Bright sun on bare trees, whose discarded leaves still glow. Squirrels scold on and on. Finally a hawk-shaped shadow detaches from an oak.
Clear sky. A bluebird warbling up by the barn. High overhead, a pair of ravens fly close together, uttering their most musical croaks.
Bright sun for the first time in days. The wild rhododendron up in the woods shines like a city of glass seen from an airplane window.
The rain finally stops. In the woods and yard, chipmunks zip back and forth like hyperactive exoparasites on the mountain’s glistening pelt.
It has stopped raining. The squirrel with pale fur forages at the edge of a small, marooned cloud. The sky brightens and releases more rain.
The cold rain continues, now misting, now pouring. Beds of moss in the woods begin to look luxurious. Everywhere the sound of running water.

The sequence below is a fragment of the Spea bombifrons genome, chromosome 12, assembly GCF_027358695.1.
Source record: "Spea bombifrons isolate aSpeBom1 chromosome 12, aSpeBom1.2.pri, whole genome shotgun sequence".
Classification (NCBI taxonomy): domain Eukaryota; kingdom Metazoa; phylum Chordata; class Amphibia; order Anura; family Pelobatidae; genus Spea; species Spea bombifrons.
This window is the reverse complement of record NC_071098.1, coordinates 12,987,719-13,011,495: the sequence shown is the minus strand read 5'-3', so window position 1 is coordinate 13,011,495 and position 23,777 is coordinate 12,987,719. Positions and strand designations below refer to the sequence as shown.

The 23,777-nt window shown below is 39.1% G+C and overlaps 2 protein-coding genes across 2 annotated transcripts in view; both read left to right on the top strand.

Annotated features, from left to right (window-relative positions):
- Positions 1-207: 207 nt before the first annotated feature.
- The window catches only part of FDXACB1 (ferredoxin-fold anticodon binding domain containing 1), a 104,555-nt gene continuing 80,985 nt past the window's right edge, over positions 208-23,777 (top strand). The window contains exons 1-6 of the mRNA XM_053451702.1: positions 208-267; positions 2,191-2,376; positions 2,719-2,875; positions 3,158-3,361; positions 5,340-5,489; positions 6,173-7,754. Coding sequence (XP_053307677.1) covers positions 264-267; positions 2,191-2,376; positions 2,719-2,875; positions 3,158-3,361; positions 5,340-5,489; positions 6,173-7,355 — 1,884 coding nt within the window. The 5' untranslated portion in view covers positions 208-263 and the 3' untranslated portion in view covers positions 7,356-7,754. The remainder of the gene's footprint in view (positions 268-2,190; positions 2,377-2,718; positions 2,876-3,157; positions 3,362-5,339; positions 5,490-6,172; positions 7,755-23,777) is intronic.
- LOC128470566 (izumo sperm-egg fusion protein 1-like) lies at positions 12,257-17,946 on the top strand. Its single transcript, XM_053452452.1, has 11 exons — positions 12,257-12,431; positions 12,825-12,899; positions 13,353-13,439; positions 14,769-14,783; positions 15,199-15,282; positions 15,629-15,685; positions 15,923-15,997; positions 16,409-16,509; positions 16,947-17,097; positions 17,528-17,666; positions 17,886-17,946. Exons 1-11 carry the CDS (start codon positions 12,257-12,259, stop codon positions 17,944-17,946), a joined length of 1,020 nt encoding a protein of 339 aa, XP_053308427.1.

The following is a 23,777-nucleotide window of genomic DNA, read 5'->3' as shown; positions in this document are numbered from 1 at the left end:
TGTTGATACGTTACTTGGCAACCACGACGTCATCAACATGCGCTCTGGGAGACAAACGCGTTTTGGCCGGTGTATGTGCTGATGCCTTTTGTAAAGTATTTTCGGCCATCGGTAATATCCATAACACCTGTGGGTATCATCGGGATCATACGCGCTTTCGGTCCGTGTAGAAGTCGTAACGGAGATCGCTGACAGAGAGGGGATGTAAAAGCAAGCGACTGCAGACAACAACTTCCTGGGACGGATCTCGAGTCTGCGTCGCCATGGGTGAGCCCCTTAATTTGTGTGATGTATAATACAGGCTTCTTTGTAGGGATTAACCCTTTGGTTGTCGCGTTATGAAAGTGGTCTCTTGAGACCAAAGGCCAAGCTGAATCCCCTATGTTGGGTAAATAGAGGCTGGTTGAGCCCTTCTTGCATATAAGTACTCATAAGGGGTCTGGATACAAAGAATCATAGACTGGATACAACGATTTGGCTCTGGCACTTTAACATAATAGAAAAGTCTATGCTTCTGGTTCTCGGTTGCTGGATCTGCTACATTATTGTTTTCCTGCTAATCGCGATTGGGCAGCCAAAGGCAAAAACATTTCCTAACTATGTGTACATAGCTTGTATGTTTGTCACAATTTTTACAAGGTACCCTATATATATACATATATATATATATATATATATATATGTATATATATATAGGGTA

Steady downpour; almost as much water in the road as in the creek. Scattered, flattened stalks in the rain-dark yard are white with mold.
Shirt-sleeve weather. A squirrel unearths a walnut from the yard in that casual way squirrels have of pretending it’s doing something else.
Sun shining through fog. The garden-wall chipmunk must be in heat: two suitors battle for her attention in what’s left of the snow.
The fog is a bad magician. Each time it lifts, it reveals the same trees and snow, the same skinny squirrels, the same two crows jeering.
In the shadows of the treetops, two chipmunks race over and under the three inches of fresh, wet snow. A chickadee sings his spring song.
The sun burns through high clouds. A gleam in the stream from a clump of sedge where spray has made an ice-fingered claw open to the sky.
It’s been raining for 15 hours; the creek roars. The snowy ridges the plow made now resemble the mountains I know, orphaned, deeply eroded.
After a night of rain and unseasonable warmth, the snow cover is threadbare. Moss glows green on the road bank. Waxwings’ silvery whistles.